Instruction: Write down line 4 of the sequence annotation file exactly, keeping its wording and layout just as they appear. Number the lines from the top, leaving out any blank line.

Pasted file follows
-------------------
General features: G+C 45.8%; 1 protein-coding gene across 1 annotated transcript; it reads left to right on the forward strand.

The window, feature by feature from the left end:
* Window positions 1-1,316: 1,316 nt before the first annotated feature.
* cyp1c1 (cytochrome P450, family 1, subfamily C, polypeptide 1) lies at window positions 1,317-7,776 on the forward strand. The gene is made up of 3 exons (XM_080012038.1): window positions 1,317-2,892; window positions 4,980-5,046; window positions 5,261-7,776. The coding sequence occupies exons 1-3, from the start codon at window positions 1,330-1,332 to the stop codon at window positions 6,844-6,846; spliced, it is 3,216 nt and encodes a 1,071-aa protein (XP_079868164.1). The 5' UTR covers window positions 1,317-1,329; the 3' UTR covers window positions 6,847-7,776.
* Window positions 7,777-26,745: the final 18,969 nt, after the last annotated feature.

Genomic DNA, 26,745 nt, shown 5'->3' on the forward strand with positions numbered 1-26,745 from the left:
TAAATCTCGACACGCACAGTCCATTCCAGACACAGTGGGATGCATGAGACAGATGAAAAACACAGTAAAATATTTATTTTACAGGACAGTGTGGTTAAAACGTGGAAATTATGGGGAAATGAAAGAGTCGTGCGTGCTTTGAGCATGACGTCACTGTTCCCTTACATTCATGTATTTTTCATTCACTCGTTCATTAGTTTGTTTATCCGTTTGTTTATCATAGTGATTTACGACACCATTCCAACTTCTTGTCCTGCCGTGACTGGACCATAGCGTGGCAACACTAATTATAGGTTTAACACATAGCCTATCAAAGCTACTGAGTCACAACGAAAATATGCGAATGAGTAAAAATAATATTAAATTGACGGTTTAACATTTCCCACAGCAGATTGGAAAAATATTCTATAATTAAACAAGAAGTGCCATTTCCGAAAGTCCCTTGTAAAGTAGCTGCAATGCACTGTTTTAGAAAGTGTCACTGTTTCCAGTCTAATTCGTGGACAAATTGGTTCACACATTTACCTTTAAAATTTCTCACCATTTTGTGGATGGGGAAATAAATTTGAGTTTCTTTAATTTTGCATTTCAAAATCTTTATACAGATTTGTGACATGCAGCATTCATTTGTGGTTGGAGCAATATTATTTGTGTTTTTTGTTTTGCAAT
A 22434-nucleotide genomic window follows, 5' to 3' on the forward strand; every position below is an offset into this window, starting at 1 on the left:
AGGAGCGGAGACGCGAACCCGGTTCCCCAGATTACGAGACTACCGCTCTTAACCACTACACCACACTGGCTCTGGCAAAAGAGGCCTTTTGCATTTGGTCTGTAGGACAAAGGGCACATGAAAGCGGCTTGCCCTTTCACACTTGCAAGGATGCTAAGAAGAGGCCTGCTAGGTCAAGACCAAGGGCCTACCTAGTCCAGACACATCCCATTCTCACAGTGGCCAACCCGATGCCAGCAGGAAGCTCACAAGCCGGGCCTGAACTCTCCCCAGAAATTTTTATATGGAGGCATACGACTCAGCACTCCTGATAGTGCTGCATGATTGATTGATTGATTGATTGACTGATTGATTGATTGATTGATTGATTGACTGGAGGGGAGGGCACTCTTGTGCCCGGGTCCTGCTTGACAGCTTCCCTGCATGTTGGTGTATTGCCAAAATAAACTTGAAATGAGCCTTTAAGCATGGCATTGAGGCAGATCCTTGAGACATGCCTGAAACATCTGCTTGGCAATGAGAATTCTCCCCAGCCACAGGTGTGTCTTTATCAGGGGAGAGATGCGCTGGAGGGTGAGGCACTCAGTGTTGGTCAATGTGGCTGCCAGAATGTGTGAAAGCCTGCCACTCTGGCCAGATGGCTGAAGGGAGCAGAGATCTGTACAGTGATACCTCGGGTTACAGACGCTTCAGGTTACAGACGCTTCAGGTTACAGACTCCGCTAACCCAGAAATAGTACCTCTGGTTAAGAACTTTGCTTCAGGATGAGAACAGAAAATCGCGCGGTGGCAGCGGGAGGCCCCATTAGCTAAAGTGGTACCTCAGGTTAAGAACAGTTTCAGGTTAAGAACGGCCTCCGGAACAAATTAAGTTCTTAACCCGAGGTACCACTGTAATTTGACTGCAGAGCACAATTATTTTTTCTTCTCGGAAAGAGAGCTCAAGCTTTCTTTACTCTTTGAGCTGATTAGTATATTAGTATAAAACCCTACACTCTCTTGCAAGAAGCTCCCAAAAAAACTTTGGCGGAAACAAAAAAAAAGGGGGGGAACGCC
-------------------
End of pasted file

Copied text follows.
* cyp1c1 (cytochrome P450, family 1, subfamily C, polypeptide 1) lies at window positions 1,317-7,776 on the forward strand. The gene is made up of 3 exons (XM_080012038.1): window positions 1,317-2,892; window positions 4,980-5,046; window positions 5,261-7,776. The coding sequence occupies exons 1-3, from the start codon at window positions 1,330-1,332 to the stop codon at window positions 6,844-6,846; spliced, it is 3,216 nt and encodes a 1,071-aa protein (XP_079868164.1). The 5' UTR covers window positions 1,317-1,329; the 3' UTR covers window positions 6,847-7,776.